PHP RFC: Allow ::class on objects
Foo\Bar::class syntax has been introduced in PHP 5.5 to allow fetching a class name as a string, in a way that respects context-dependent name resolution rules and is understood by IDEs. As it is syntactically similar to a class constant access, programmers intuitively expect the syntax
$object::class to work as well and provide the same result as
get_class($object). This RFC proposes to allow that syntax.
The original rationale for not allowing the
$object::class syntax was that
Foo\Bar::class is resolved at compile-time, which is not possible for
$object::class. However, this premise is already incorrect for two cases: First,
static::class is always resolved at runtime, equivalent to
parent::class are also sometimes resolved at runtime, for example in closures.
Overall I think that
$object::class has a well-defined meaning, and programmers familiar with the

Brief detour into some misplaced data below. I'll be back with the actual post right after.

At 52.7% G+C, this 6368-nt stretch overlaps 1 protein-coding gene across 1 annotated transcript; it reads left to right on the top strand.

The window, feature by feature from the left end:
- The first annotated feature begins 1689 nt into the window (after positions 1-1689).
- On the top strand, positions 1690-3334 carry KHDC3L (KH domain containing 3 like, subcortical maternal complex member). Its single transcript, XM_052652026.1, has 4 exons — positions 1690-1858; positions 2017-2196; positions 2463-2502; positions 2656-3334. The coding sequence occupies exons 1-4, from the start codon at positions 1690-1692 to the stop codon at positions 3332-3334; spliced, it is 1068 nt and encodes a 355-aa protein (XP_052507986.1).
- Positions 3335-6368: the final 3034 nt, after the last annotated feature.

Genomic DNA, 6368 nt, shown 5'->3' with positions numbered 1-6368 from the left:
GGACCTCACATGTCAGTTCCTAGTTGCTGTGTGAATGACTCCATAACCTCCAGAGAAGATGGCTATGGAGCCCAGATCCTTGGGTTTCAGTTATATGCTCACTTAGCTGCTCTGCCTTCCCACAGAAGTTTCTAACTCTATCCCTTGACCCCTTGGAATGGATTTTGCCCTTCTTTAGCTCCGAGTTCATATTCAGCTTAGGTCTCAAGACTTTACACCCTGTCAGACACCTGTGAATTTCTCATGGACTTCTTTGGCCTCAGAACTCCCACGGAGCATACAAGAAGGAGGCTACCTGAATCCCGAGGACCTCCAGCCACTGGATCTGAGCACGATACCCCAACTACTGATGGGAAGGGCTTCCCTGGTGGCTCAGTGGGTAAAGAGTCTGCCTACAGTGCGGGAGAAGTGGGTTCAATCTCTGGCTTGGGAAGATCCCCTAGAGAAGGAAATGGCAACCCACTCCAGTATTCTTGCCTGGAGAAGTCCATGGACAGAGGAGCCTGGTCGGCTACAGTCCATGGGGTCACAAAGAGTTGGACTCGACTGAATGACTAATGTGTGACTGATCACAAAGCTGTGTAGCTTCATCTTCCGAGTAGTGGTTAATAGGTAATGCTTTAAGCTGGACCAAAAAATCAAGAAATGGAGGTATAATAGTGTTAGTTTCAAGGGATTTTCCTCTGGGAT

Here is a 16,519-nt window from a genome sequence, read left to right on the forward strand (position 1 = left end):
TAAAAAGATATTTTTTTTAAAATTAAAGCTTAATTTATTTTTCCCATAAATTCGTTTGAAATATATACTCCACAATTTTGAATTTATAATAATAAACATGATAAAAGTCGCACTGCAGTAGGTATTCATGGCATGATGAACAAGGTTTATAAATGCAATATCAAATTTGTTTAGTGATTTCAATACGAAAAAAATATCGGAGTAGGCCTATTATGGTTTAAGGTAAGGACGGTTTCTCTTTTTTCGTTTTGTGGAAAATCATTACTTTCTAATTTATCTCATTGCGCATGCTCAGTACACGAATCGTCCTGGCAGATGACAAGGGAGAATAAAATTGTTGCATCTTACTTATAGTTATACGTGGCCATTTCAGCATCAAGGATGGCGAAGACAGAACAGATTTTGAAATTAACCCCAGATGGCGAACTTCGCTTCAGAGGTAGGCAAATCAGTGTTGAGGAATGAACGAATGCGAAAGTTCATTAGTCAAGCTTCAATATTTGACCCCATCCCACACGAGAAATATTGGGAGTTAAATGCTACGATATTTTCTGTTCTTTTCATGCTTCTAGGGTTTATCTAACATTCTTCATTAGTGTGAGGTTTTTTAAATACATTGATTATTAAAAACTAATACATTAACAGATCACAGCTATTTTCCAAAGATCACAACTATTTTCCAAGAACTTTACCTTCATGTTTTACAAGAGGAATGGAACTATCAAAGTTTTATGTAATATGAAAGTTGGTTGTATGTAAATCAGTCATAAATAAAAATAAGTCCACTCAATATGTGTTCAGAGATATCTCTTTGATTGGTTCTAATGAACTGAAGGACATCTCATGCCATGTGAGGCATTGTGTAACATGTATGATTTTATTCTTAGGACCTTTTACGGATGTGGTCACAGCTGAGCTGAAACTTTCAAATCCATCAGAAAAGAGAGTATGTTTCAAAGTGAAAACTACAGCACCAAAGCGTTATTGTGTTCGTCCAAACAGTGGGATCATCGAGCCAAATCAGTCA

Foo\Bar::class syntax generally expect it to be available by symmetry with the general
$object::CONST_NAME syntax. Not allowing the syntax is more surprising than allowing it.
$object::class is already permitted on the syntax level, but currently throws a compile error. This error will be removed when used in a normal expression context. However,
$object::class will remain forbidden inside a constant expression context (as objects cannot be created there).
$object is an object, then
get_class($object). Otherwise it throws a
$object = new stdClass; var_dump($object::class); // "stdClass" $object = null; var_dump($object::class); // TypeError
This RFC does not permit
$object to be a string and throws a
TypeError in that case as well. It would be possible to allow strings to be consistent with the
$className::CONST_NAME syntax. In that case,
$str::class would return
$str verbatim. As this doesn't seem practically useful, and likely somewhat surprising (esp. the fact that the class name is not validated at all, and can contain characters not allowed in class names), this functionality is omitted.
Backward Incompatible Changes
There are no backwards incompatible changes.
Voting started 2020-01-28 and ends 2020-02-11.